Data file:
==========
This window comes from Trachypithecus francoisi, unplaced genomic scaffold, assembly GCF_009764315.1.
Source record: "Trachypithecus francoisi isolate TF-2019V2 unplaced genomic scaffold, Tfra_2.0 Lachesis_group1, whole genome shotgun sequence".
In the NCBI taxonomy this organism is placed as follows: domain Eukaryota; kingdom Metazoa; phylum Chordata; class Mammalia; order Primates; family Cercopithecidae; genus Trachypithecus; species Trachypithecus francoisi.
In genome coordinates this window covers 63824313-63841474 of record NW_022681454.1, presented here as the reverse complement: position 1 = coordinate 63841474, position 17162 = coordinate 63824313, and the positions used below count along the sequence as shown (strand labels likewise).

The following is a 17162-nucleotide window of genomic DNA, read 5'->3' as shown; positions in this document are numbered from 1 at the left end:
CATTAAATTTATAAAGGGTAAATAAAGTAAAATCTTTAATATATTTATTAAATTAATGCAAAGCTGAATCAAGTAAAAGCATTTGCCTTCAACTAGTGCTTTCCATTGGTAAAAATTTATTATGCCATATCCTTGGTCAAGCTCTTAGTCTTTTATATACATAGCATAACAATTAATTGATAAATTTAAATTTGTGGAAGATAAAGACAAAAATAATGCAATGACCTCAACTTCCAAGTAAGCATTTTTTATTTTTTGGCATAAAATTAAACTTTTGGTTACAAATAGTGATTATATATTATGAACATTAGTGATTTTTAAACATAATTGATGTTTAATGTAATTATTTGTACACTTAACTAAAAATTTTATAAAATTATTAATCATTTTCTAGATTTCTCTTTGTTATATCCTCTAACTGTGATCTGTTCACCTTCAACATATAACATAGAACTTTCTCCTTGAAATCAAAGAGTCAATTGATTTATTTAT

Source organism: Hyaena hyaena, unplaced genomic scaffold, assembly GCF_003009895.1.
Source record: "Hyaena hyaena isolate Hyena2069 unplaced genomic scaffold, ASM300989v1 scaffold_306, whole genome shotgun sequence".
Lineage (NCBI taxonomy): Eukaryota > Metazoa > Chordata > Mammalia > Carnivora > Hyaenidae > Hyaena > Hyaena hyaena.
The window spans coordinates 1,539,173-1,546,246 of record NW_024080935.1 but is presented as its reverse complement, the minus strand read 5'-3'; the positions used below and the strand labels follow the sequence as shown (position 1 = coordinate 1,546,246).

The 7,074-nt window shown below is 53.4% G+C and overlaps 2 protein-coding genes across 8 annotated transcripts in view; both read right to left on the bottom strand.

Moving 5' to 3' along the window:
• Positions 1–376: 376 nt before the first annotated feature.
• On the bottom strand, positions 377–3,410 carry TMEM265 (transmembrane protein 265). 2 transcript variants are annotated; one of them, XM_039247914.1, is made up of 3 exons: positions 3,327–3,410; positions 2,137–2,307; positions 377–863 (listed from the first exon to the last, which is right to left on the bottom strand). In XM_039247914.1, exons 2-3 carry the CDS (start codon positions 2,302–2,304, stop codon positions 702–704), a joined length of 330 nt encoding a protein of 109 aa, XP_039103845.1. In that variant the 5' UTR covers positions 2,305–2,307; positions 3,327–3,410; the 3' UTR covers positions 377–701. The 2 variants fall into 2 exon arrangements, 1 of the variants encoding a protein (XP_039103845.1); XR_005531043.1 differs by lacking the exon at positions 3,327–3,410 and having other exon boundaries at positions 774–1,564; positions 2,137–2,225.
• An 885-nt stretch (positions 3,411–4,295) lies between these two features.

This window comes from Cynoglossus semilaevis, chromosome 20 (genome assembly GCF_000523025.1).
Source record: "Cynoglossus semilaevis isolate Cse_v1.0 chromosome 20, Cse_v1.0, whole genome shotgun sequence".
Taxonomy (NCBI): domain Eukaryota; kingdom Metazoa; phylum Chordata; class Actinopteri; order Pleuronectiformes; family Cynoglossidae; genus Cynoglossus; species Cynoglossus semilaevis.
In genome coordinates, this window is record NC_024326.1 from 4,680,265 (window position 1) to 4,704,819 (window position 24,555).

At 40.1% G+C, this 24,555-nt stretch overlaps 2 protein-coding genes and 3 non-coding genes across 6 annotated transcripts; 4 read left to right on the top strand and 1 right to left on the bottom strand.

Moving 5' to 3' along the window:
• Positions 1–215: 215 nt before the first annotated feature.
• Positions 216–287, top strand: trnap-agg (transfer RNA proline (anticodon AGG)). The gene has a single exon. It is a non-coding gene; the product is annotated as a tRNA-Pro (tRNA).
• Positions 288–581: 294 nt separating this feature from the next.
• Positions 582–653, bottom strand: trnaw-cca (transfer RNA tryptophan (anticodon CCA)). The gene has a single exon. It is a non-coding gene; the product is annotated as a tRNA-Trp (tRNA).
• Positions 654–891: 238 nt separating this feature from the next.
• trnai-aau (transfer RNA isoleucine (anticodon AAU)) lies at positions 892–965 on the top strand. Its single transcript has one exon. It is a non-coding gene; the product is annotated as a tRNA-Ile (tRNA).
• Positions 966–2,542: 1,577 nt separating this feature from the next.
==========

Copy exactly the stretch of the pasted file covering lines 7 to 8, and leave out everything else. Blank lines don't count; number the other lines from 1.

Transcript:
Source organism: Hyaena hyaena, unplaced genomic scaffold, assembly GCF_003009895.1.
Source record: "Hyaena hyaena isolate Hyena2069 unplaced genomic scaffold, ASM300989v1 scaffold_306, whole genome shotgun sequence".